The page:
Can you describe your mission in South Sudan?
KENT PAGE: I was on an emergency communication mission for six weeks—in Juba, the capital and other areas. I went to Minkaman on the Nile River. It was just a tiny fishing village a few months ago. Now it’s jammed with thousands of families fleeing the violence. I also traveled to Bentiu, in Unity state, probably the hottest part of the country right now in terms of conflict. While I was in Juba, UNICEF was leading the emergency response to the cholera outbreak.
Why is famine a real threat?
"Because of the violence and the displacement, people can't plant food."
PAGE: Because of the violence and the displacement, people can’t plant food for the harvest season. Markets don’t have the amount of food they would normally have, so prices go up. At the same time, people are displaced. They aren’t working, they don’t have money, they can’t pay for the limited food that exists.
Why is this such a dire emergency for children?
PAGE: Before the crisis, South Sudan already had very, very high rates of child malnutrition. And then there’s the added layer of disease. Children who are weak from hunger are at greater risk for acute respiratory infections, measles, cholera and malaria. Unless nutrition treatment is scaled up immediately, up to 50,000 children will die of malnutrition. In addition, there are about 3.7 million people in South Sudan who are currently at very high risk of food insecurity. Among them are 740,000 children under the age of five.
Is there any food in these camps? What are people eating?
"Children who are weak from hunger are at greater risk for...measles, cholera and malaria."
PAGE: South Sudanese people are eating whatever they can find, wild vegetables and fruit, roots and grasses. In the camps, there’s food, but the food there might not give you all the nutrients that people need.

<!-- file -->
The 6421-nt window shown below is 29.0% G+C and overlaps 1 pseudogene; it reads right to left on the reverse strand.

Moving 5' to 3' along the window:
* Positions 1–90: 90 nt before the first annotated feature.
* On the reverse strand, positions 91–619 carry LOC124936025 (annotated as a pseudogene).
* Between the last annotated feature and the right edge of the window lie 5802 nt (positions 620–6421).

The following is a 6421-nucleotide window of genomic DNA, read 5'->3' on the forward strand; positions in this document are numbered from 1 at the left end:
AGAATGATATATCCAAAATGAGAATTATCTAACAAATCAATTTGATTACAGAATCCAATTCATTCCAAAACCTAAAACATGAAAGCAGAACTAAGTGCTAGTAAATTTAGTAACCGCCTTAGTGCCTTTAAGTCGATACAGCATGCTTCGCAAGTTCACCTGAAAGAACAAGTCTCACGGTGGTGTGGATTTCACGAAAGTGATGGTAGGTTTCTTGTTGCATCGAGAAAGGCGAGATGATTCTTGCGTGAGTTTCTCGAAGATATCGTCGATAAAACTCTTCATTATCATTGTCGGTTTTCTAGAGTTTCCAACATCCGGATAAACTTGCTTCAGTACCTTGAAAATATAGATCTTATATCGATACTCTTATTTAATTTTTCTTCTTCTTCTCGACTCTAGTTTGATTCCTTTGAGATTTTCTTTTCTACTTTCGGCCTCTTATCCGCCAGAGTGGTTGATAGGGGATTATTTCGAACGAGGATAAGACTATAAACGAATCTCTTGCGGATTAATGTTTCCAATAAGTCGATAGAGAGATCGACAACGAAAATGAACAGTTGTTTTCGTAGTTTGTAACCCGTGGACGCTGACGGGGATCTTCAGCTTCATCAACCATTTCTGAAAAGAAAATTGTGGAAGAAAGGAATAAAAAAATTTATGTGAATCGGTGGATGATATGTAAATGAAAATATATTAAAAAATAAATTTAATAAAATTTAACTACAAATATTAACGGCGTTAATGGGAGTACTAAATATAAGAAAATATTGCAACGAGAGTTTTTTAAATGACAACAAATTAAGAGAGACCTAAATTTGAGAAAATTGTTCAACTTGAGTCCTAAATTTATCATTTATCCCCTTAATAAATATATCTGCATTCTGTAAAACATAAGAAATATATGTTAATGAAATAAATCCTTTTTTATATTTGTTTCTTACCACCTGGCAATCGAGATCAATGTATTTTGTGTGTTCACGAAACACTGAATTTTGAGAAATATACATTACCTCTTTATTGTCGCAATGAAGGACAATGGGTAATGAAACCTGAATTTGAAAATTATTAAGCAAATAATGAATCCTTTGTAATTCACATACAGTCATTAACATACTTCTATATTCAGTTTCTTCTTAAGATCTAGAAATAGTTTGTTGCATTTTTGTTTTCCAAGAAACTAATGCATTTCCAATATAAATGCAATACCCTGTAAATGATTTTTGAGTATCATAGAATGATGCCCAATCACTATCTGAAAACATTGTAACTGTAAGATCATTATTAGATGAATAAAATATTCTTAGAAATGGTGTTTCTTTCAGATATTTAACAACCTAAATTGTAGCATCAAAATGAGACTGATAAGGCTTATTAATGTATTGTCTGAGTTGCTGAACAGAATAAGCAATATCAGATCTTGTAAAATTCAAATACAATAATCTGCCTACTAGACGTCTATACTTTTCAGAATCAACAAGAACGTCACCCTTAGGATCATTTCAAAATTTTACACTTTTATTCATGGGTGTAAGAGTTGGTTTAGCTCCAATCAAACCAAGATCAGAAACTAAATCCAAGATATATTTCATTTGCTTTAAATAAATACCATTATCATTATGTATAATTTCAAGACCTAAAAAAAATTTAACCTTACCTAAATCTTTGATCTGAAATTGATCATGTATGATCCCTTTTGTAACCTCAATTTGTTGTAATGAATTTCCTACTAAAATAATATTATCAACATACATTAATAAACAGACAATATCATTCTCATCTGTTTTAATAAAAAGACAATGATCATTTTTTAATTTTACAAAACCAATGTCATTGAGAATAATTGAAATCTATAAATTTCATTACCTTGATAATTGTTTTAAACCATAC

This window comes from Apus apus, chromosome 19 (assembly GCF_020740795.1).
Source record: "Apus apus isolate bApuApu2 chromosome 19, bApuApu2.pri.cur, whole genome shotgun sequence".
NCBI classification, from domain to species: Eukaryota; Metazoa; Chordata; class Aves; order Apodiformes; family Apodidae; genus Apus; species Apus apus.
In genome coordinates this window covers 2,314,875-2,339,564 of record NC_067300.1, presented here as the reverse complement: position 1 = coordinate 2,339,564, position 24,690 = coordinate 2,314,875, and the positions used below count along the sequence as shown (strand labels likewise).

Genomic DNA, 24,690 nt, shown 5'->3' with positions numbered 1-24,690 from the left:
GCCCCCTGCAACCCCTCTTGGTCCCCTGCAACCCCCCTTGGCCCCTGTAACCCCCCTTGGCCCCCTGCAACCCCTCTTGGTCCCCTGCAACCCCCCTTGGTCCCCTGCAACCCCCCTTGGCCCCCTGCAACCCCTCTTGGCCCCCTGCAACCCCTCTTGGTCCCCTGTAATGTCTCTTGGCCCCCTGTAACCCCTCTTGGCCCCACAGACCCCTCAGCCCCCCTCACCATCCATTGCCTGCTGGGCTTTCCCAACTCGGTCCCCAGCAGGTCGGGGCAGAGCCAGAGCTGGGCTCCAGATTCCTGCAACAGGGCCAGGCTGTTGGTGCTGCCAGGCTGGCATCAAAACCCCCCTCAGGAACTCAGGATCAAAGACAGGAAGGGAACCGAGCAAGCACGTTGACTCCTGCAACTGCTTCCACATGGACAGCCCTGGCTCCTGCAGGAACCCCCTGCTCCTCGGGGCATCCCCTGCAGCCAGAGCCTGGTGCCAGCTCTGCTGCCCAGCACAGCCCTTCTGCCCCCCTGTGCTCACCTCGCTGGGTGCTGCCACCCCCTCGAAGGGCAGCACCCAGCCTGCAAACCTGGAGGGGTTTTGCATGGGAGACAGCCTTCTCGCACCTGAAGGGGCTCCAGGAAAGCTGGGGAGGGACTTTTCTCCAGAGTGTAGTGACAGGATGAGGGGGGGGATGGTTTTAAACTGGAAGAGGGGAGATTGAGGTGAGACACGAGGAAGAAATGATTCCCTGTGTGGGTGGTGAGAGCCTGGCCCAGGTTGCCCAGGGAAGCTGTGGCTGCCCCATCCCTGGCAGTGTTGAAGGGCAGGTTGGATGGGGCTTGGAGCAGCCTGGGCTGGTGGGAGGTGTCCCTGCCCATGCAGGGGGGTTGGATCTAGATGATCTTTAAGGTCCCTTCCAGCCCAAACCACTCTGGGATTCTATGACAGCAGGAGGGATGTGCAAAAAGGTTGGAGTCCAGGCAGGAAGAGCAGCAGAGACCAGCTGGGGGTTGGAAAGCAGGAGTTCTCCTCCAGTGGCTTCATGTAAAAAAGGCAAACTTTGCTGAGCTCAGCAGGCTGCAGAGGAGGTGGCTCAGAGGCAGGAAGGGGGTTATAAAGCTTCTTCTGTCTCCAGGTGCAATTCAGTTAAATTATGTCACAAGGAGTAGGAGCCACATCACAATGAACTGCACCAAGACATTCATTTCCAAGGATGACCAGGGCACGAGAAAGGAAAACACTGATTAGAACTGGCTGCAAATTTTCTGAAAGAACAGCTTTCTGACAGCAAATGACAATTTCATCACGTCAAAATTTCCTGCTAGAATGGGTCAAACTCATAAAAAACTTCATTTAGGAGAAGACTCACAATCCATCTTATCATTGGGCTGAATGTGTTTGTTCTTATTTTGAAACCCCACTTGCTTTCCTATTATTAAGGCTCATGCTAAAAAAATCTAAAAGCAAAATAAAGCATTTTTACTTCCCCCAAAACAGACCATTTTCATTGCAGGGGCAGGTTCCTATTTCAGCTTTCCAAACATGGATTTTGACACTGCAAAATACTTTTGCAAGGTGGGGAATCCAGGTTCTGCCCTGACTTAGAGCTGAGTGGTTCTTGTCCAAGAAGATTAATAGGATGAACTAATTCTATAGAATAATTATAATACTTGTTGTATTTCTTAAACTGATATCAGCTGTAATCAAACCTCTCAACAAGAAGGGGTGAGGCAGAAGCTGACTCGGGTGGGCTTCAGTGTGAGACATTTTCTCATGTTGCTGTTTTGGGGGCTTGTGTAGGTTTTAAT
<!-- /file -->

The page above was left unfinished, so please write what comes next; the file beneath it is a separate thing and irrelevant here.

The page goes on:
How does the rainy season affect the situation?
PAGE: The rainy season is both a curse and a blessing. It’s a curse because waterborne diseases like malaria and cholera increase, and we’ve already seen a cholera outbreak. And in the rainy season, transporting food is very difficult. On the other hand, if there’s not enough rain—and that, in fact, is the predicted situation for the rest of this year—any harvest that may have been planted won’t get adequate rainfall.
What is UNICEF doing to help?
PAGE: UNICEF is reaching children with micronutrients and ready-to-use therapeutic food. We’re supplying the measuring tapes used to screen children for malnutrition, the long measuring boards to get the height of children, the scales that weigh the children to find out their nutritional status and their state of health.
"People are eating whatever they can find."
We also provide a lot of tents, very important at sites for displaced people. During the time I was there the weather was, on a daily basis, about 40 degrees Celsius (104 Fahrenheit). These sites have virtually no trees, no shelter from the sun. We provide tents to our partners to use as nutritional treatment centers. It’s clean. Desks can be set up. Medicine can be stored. Doctors and nurses can treat children. Children are on beds, on mats on the floor, out of the sun.
How is the ready-to-use therapeutic food UNICEF supplies different from ordinary food?
PAGE: Ready-to-use therapeutic food has a high energy content and high amounts of vitamins and minerals. It’s a soft food that comes in a package, and basically you just need to squeeze it out of the package directly into the child’s mouth. You don’t need to mix that food with water, so you avoid the risk of contamination that could come with mixing food with unclean water. You can see the positive results in a matter of days for a child who’s severely malnourished.
What are the greatest challenges UNICEF faces?
PAGE: Conflict and violence, of course. There are isolated sections of the population that we have little humanitarian access to so far; we are doing our best to reach them. And then funding, UNICEF in South Sudan is critically short of money.
All photos © UNICEF/Kent Page